Tuesday, August 27, 2013

A Language All It's Own

I wrote this about ten years ago and thought it might be fun for the blog....

"Oxer" puzzled my mother. She thought it might be associated with the shirts father wears, the ones he buys only at Brooks Brothers.  The few times a decade she treks to a horse show to watch me ride she shrugs her shoulders and shakes her head when she hears someone scream "heads up over the oxer."  It's like being in another world with a language all it's own.  She never mastered it.

The ability to understand a vocabulary not found on Wikipedia or anywhere on the Internet for that matter is a feat that many of us "horse show lovers" conquer at an early age.  A horse-crazy 12-year old will know what a roll top or an oxer is long before she understands past participles.

Roll tops and oxers are types of jumps used in hunter-jumper courses.  An oxer is a wide jump made with two sets of standards and poles.  The poles are parallel and sometimes placed at the same height, but often the back poles are higher.  Then there are Swedish oxers (for advanced placement h-j speakers only).  Roll tops are typically bright green, two or three feet high and made of wood, mostly used in hunter courses.  The front part of a roll top curves in a semi-circle, meeting the back at a 90-degree angle.

 (In Michael Tang's lovely picture from the Capital Challenge Horse Show, Scott Stewart's horse is jumping an oxer).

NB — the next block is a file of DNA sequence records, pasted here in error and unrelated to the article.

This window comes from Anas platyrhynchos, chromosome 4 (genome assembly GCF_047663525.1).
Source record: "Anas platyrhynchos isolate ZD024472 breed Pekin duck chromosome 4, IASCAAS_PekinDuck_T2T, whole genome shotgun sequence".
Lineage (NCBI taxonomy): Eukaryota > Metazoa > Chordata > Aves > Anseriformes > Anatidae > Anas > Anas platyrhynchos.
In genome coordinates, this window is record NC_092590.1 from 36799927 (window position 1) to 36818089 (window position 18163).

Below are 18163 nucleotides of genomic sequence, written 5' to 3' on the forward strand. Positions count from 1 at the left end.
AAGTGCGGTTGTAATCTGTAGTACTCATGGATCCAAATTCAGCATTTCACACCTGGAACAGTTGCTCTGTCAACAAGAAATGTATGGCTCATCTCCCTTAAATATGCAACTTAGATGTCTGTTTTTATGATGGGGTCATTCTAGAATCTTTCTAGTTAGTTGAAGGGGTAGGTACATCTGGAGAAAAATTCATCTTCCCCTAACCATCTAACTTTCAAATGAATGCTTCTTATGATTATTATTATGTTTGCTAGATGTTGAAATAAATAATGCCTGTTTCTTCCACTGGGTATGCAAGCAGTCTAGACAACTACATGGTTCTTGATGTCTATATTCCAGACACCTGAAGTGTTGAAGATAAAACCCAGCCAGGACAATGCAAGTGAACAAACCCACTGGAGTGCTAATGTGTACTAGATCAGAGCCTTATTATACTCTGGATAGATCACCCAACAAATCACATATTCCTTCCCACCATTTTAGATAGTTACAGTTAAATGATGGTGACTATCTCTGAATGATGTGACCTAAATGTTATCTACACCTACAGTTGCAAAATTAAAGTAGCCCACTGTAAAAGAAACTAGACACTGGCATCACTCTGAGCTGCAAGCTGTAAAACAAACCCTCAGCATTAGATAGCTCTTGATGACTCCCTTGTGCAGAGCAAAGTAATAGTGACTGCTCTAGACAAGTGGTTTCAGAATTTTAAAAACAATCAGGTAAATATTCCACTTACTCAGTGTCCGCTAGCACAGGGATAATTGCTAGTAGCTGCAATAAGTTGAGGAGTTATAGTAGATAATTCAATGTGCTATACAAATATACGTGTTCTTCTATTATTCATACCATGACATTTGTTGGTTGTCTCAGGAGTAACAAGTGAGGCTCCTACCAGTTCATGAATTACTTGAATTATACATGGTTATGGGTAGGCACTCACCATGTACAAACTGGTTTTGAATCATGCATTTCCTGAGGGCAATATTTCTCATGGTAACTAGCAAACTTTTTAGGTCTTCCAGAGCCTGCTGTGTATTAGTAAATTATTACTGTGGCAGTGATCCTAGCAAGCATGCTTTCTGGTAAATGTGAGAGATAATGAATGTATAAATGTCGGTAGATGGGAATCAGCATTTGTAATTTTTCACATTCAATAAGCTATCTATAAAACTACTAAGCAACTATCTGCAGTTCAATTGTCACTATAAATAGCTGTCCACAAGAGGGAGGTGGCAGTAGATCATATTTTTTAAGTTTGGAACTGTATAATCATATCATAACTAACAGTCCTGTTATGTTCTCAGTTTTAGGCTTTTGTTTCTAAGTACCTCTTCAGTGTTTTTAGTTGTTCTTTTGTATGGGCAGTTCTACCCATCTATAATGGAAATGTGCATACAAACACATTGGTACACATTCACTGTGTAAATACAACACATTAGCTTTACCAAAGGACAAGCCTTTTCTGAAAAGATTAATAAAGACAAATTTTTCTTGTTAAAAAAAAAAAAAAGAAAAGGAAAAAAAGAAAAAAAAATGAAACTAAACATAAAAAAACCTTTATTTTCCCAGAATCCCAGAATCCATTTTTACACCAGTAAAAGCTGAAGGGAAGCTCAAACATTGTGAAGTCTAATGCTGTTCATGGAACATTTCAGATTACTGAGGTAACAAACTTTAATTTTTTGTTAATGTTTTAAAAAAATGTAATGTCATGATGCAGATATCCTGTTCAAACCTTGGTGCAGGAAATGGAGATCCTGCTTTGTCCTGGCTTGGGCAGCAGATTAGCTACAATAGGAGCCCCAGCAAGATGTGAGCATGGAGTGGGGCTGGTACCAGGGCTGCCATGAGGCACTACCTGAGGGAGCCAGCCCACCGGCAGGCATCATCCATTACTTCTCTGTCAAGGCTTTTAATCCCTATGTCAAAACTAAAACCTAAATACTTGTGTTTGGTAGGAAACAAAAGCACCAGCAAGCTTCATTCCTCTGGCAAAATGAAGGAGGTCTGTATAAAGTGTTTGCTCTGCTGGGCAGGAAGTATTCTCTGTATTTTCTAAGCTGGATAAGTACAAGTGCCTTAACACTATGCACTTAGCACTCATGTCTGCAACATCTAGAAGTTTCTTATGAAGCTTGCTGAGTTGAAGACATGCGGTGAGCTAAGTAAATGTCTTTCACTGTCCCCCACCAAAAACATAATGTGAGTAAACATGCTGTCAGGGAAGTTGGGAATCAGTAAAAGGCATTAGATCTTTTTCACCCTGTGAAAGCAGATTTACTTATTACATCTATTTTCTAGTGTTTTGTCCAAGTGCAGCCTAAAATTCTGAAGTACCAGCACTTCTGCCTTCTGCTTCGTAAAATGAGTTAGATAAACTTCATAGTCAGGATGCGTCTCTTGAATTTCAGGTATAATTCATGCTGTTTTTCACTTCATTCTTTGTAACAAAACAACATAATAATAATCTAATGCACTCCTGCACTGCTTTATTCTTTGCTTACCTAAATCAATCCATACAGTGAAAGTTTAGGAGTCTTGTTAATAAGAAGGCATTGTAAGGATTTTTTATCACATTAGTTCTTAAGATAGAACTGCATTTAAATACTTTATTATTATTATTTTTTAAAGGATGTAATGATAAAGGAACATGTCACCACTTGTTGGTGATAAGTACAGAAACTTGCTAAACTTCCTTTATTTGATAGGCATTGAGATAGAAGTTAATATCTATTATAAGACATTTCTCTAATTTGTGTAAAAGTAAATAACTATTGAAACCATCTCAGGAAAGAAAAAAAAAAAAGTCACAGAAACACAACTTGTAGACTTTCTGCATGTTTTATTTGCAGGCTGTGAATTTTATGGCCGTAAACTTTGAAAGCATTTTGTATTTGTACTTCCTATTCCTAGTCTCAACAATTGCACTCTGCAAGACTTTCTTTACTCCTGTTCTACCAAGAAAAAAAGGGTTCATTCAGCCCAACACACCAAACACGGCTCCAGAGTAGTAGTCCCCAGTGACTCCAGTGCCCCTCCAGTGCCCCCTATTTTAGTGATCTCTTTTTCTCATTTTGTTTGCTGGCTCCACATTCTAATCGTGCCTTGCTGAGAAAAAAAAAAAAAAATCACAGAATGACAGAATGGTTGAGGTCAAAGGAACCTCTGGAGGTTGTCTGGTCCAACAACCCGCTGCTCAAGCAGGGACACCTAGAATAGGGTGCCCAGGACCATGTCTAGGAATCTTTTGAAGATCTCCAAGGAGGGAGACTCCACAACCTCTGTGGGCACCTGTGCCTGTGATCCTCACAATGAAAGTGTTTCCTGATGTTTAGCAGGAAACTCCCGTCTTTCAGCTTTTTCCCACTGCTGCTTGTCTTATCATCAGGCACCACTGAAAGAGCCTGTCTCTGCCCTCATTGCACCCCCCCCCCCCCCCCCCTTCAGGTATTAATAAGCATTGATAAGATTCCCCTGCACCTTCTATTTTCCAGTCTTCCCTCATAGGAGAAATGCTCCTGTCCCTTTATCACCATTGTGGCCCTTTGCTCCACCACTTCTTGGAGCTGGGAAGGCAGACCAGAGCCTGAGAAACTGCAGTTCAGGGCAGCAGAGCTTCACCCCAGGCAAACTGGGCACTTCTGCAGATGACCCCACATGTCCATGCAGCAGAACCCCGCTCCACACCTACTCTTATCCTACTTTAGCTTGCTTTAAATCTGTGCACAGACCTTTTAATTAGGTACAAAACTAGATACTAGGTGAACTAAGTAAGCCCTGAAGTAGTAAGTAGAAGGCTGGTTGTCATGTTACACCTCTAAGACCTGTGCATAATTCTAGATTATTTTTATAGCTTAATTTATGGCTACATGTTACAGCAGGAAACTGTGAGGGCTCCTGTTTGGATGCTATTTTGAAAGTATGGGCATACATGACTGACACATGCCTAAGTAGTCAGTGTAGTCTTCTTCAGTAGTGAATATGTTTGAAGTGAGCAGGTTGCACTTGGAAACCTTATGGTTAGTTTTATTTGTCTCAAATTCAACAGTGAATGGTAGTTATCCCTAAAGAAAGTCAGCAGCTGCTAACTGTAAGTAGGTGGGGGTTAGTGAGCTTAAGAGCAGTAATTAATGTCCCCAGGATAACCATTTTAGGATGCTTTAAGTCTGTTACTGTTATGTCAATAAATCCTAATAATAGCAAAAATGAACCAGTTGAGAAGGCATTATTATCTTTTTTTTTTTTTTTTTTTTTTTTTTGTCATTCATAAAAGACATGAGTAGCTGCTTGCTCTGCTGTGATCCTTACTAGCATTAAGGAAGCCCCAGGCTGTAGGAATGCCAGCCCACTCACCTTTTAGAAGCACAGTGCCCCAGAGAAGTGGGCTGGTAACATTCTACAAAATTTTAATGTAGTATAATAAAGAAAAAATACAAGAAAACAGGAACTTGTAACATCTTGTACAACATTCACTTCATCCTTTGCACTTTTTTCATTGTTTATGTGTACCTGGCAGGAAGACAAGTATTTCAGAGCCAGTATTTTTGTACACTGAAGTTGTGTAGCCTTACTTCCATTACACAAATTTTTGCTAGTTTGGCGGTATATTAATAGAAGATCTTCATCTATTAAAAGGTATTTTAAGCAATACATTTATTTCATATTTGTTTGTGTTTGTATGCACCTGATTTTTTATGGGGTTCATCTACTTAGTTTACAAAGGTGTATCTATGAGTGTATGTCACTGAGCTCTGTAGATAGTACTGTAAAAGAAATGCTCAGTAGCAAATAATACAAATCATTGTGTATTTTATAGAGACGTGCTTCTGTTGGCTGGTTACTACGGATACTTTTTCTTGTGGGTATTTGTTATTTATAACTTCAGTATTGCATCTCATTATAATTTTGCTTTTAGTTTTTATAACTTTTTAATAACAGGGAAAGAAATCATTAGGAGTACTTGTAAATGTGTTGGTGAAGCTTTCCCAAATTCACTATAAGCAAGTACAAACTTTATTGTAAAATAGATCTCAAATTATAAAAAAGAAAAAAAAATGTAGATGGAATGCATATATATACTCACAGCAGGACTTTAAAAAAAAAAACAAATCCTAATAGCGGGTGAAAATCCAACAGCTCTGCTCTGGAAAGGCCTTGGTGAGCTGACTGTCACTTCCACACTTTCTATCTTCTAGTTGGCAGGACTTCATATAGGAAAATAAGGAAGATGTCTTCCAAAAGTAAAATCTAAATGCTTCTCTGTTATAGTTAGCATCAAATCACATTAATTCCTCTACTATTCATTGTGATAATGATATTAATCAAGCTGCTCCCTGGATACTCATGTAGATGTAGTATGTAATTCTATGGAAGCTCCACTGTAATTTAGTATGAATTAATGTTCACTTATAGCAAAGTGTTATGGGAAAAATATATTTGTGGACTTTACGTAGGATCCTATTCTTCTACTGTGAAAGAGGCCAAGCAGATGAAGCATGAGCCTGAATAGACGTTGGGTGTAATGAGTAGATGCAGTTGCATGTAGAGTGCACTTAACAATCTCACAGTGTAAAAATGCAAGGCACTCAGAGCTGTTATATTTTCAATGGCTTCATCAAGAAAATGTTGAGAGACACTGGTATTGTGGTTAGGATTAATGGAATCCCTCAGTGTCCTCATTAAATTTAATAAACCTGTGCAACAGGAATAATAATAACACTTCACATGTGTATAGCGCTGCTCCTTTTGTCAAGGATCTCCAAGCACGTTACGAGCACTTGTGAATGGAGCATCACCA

(The dreaded green rolltop)

A scrim sheet is used at horse shows to cover a horse's body from withers to top of tail; keeping off flies, cooling the horse down or just simply for decorative purposes.  Sheets are in "stable colors" with monogram or better yet, from some prestigious horse show that displays date, title or possibly a year-end award. 

(Scrim sheet complete with prestigious horse show name and date)

A martingale is a leather strap that's buckled around a horse's neck near the withers (at the base of the neck) with a separate piece of leather running from the girth to the noseband of the bridle going through the strap around the neck.  A "standing martingale" keeps a horse's head from getting too high when it jumps (makes a prettier picture).  There are other types but we won't go there.

Have you heard of a breastplate?  A kimberwicke?  What about studs and caulks?  We aren't getting kinky, I promise.  A hackamore?  A breastplate is leather strap the goes around a horses' neck in a circle connecting at a 45-degree angle to another strap that attaches to the girth on both sides with the purpose of keeping the saddle from slipping back too far.  Often you see these used in the hunt field as it's common to ride for hours on end, giving the saddle lots of time to slip back. 


(A breastplate)

(A kimberwicke)

A kimberwicke is a type of bit that goes into the horse's mouth.  Studs and caulks can be thought of as "snow tires" for horses or certainly tires for inclement weather.  When the ground is muddy and slick the horse may need extra traction.  Studs and caulks are screwed into the shoes and taken out immediately after use in competition.  A hackamore is a bridle without a bit. Some horses don't go well in traditional bridles but these are not allowed in hunter competitions.

Now you should feel knowledgeable when those damned horse people start talking in a language all of its own. 


  1. oh my gosh ann - how timely was this post! i just did one on the blog today about my show horse, Dreamy! I gotta go right back to the top of this post to soak it all in, you had me at Oxer though :)))))

  2. oh i loved this! it IS a language of its own! oxer, cavaletti, flying changes, elevator bit, open front boots


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